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Why does Biden's Term Register as a Disappointment? We've Misread the Political Regime Cycle

Though it came out in 1993, Stephen Skowronek’s “The Politics Presidents Make” helps us understand how Mr. Biden has become a prisoner of great expectations.

American politics is punctuated by the rise and fall of political orders or regimes. In each regime, one party, whether in power or not, dominates the field. Its ideas and interests define the landscape, forcing the opposition to accept its terms. Dwight Eisenhower may have been a Republican, but he often spoke in the cadences of the New Deal. Mr. Clinton voiced Reaganite hosannas to the market.

Regimes persist across decades. The Jeffersonian regime lasted from 1800 to 1828; the Jacksonian regime, from 1828 to 1860; the Republican regime, from 1860 to 1932; the New Deal order, from 1932 to 1980.

Reagan’s market regime of deference to the white and the wealthy has outlasted two Democratic presidencies and may survive a third. We see its presence in high returns to the rich and low wages for work, continents of the economy cordoned off from democratic control and resegregated neighborhoods and schools. Corporations are viewed, by liberals, as more advanced reformers of structural racism than parties and laws, and tech billionaires are seen as saviors of the planet.

Eventually, however, regimes grow brittle. Their ideology no longer speaks to the questions of the day; important interests lose pride of place; the opposition refuses to accept the leading party and its values.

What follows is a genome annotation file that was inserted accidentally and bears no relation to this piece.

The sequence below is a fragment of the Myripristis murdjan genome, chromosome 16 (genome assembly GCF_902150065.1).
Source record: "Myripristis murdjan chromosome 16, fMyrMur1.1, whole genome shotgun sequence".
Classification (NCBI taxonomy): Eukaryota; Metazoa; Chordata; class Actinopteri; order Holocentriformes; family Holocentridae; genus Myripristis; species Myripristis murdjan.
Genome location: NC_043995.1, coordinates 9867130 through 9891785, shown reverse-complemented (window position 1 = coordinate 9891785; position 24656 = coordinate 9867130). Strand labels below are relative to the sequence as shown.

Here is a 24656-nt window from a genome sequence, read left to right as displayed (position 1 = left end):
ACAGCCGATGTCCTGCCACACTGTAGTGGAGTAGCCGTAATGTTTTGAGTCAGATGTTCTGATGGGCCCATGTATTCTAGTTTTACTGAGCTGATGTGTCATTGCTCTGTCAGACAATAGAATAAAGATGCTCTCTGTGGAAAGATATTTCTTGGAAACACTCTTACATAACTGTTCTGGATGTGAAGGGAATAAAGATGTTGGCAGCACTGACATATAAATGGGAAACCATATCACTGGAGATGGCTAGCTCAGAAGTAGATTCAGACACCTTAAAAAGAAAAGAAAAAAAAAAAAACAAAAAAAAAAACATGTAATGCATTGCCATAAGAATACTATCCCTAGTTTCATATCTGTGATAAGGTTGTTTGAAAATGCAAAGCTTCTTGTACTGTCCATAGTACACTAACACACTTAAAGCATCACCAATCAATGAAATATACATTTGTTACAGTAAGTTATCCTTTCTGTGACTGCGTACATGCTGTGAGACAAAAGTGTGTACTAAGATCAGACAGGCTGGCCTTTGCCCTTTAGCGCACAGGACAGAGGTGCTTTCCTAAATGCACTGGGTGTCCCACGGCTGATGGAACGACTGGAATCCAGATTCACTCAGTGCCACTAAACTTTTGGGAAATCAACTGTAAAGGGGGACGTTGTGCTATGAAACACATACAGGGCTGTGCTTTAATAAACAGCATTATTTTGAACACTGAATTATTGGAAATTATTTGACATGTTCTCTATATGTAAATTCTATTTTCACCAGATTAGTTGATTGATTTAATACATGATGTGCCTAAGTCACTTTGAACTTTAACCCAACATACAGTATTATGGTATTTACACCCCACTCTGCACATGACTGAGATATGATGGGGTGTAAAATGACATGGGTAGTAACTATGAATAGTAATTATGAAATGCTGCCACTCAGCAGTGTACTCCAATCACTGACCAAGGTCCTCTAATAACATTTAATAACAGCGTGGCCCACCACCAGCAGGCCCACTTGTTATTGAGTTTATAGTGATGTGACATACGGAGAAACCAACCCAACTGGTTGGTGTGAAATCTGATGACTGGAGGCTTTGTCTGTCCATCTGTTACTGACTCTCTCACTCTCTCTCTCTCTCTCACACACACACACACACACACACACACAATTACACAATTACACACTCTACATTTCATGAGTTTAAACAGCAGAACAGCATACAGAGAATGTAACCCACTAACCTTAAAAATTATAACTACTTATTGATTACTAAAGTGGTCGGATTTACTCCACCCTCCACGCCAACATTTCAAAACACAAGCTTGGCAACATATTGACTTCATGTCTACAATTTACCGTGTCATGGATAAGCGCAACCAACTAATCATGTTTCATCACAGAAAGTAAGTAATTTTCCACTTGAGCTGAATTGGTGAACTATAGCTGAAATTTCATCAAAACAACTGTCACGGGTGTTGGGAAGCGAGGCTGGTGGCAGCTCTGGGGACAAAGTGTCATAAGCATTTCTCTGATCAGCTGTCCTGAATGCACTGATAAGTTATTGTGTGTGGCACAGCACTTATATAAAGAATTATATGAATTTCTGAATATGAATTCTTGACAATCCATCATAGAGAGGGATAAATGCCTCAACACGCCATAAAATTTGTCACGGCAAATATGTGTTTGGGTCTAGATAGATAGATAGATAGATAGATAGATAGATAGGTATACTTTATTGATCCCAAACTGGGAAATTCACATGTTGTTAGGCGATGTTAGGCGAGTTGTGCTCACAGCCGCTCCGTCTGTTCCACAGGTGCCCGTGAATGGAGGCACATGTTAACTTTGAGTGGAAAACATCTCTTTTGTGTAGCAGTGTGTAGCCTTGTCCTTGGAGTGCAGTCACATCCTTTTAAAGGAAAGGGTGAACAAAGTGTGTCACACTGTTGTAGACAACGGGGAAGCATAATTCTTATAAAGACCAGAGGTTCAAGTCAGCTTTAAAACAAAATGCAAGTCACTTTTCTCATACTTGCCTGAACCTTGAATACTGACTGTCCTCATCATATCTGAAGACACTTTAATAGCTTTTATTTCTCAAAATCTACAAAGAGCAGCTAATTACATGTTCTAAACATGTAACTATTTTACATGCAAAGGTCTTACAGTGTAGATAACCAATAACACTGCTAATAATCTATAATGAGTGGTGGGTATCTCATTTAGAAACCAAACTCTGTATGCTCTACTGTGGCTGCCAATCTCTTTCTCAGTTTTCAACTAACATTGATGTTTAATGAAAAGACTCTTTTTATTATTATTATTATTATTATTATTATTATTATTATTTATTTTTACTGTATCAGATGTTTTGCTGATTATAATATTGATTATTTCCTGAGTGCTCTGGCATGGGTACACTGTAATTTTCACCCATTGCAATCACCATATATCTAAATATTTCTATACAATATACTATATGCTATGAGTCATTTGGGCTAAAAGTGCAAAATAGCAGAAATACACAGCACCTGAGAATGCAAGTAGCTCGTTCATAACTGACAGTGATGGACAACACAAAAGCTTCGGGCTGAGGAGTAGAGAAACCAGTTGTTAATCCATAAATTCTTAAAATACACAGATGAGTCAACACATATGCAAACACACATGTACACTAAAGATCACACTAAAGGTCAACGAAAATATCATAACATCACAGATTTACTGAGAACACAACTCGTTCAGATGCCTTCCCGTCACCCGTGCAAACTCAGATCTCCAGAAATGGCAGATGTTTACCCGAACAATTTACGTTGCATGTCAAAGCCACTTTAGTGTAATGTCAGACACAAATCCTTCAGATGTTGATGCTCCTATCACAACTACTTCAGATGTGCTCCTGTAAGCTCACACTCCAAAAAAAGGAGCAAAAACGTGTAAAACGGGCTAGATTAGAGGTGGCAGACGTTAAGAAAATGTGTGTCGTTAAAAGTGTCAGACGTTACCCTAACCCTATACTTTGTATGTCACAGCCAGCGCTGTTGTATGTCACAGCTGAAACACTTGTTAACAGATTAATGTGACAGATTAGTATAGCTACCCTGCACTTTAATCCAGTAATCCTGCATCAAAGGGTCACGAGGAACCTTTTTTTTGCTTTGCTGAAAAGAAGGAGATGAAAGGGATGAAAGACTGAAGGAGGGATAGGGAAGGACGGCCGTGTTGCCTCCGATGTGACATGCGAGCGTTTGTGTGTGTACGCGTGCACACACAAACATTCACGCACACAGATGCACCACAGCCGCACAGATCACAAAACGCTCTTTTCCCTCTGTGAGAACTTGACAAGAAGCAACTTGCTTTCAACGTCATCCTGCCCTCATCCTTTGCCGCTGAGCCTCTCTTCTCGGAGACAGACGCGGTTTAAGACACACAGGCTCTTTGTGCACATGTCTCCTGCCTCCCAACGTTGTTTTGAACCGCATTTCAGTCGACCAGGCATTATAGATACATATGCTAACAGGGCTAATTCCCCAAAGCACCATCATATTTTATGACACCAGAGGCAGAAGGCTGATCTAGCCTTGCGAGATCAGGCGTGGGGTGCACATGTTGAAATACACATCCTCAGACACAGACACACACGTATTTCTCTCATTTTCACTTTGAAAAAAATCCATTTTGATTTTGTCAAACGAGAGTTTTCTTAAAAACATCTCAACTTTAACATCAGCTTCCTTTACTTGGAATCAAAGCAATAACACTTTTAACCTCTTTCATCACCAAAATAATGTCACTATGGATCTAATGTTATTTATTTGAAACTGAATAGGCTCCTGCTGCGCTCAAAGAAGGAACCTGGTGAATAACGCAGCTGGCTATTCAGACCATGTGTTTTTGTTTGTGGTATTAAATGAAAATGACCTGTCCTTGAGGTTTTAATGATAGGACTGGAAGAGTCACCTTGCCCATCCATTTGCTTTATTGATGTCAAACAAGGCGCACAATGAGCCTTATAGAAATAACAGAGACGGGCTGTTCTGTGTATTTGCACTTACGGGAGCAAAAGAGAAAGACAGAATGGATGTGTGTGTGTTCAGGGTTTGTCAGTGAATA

Every president presides over a regime that is either resilient or vulnerable. That is his situation. When Eisenhower was elected, the New Deal was strong; when Jimmy Carter was elected, it was weak. Every president is affiliated or opposed to the regime. That is his story. James Knox Polk sought to extend the slavocracy, Abraham Lincoln to end it. The situation and the story are the keys to the president’s power — or powerlessness.

When the president is aligned with a strong regime, he has considerable authority, as Lyndon Johnson realized when he expanded the New Deal with the Great Society. When the president is opposed to a strong regime, he has less authority, as Mr. Obama recognized when he tried to get a public option in the Affordable Care Act. When the president is aligned with a weak regime, he has the least authority, as everyone from John Adams to Mr. Carter was forced to confront. When the president is opposed to a weak regime, he has the greatest authority, as Thomas Jefferson, Andrew Jackson, Lincoln, Roosevelt and Reagan discovered. These presidents, whom Mr. Skowronek calls reconstructive, can reorder the political universe.


Heading into the 2020 Democratic primaries, many people thought we might be in a reconstructive moment. I was one of them. There was a popular insurgency from the left, heralding the coming of a new New Deal. It culminated in the Nevada caucus, where people of color and young voters — an emergent multiracial working class — put Bernie Sanders over the top, ready to move the political order to the left.

There also were signs that the Reagan regime was vulnerable. Donald Trump’s candidacy in 2016 suggested that conservative orthodoxies of slashing Social Security and Medicare and waging imperial warfare no longer compelled voters. Mr. Trump’s presidency revealed a congressional G.O.P. that could not unite around a program beyond tax cuts and right-wing judges.

Read entire article at New York Times